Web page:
“No, there have been no deaths,” Lupin admitted carefully. Harriet could see the unspoken point: that the lack of deaths was more by luck than good management. She herself was a case in point of that fact: how many times had she gone sneaking around the castle at night with Professor McGonagall none the wiser? “But the fact remains that only two of the first year students knew where her quarters are, and none how to summon her in case of emergency. Incidentally, what was her preferred method? I haven’t had a chance to ask her.”

Blank looks abounded. “Why would we want to summon her?” Dean wanted to know.

Lupin frowned. “In case of emergency. What if one of you were taken ill in the night?”

“Erm, hospital wing,” Seamus contributed.

Lupin looked astounded. “When I was a student, there was a picture of a lion on a rock. If you asked, he would take your message off to his other portrait in the head of house’s rooms. I noticed that the painting was gone, and put the bell pull in as a temporary solution until I could locate it, or another paired portrait.”

“We’ve managed okay up ‘til now,” Ron complained. “We don’t need a babysitter.”

Lupin passed the plate of cakes around again. It seemed to be refilling itself, new cakes popping into existence. “No, you don’t,” the professor agreed. “But I would like to be certain that if a first year contracts dragon pox and shows symptoms in the night, that I could be summoned to assist, and not hear second hand from Madam Pomfrey when the poor child has been alone in the hospital wing for hours.” He sighed deeply. “Another thing: the first years were unaware of any sex education classes planned for them. Have you had any instruction in the matter in your time at the school?”

Ron had gone pink, and Neville was frantically picking at a loose thread on his robes.

“Well, in first year, Madam Pomfrey showed all the girl where the, erm, feminine supplies were. And the… contraceptive potions,” Hermione piped up.

“I see,” Lupin replied mildly. “Anything else?”

After a few seconds of uncomfortable silence, Parvati spoke up quietly. “Not like other houses, Sir,” she volunteered. “My twin, Padma… she told me that the first and second years had evening lessons, once a term, about stuff like that. We never did.”

“Not even the muggle-borns?” the defence professor pressed gently. The muggle-borns present shook their heads.

He visibly slumped. “I’ll organise something,” he promised. “Leaving students without a safe space to learn about their sexuality is… dangerous. Does anyone have suggestions these sorts of lessons?”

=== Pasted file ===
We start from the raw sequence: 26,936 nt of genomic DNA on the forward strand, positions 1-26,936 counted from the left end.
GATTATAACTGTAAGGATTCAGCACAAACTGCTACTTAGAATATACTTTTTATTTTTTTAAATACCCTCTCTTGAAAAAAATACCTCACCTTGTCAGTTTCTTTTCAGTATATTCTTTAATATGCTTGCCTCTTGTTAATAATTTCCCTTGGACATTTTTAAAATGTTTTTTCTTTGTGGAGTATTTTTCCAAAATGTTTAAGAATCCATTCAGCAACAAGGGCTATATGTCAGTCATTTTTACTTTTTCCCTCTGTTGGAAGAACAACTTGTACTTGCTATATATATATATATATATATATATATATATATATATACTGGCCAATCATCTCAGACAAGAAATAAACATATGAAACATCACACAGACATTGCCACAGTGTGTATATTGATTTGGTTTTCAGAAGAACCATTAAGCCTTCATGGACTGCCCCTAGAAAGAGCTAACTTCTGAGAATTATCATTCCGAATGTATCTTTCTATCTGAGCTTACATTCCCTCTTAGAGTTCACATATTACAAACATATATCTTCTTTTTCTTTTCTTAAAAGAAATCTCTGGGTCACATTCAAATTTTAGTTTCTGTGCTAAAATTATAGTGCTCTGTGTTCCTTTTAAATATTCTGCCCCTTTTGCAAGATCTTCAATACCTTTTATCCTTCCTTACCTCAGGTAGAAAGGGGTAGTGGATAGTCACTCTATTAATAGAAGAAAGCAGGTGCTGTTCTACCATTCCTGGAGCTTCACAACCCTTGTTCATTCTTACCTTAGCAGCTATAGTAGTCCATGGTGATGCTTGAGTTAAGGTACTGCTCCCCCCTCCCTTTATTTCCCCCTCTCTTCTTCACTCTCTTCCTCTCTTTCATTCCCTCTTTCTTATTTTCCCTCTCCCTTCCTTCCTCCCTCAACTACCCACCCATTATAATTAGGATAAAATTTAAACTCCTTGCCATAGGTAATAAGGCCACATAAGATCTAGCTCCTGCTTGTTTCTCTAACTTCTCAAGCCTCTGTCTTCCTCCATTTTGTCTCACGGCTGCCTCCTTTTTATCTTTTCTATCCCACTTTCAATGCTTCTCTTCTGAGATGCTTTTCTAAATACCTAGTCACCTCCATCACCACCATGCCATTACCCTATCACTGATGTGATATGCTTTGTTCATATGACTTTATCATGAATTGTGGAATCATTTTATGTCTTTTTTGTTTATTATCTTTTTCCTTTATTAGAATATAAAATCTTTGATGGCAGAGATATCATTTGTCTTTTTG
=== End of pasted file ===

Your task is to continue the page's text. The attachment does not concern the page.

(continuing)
The seventh years were silent, staring at each other, or carefully avoiding eye contact, depending on the person. Lupin waited patiently, taking a bit of his cake. Eventually, Harriet grew bored of the silence. “It’s stupid how much I didn’t know, when I found out I was a girl,” she said. “How much I still don’t really know. I think it’s a good idea, and boys and girls should be together. It might be more embarrassing, but boys should know more about what goes on with girls, and the other way round. It’s all such a big part of wizarding life, and yet it’s all kept so quiet. And maybe we could ask questions anonymously, so no one gets made fun of for not knowing something.”

“I don’t think the first years need to know the same kind of things as say, the fifth years, though,” Faye put forward boldly. “To be honest, some of the stuff people get up to by in the upper years… it’s not fit for first year ears.”

Harriet looked down studiously- this was not a great conversation to be having when she could feel the wetness from her own overstimulated body seeping into her knickers. Faye’s contribution seemed to open the floodgates on the conversation, though. Ron thought that anyone who couldn’t figure it out didn’t deserve to know, but Harriet pointed out that, for the muggle-borns, wizarding sexuality was totally unlike what they’d expected. The hormonal changes, for a start, were far beyond anything that their muggle friends went through.She didn’t think Ron believed her.

Seamus was all for private rooms for anyone above third year anyway- as he rightly pointed out, it would save a lot of stumbling into awkward situations. Imogen reckoned that that was what bed curtains and silencing spells were for.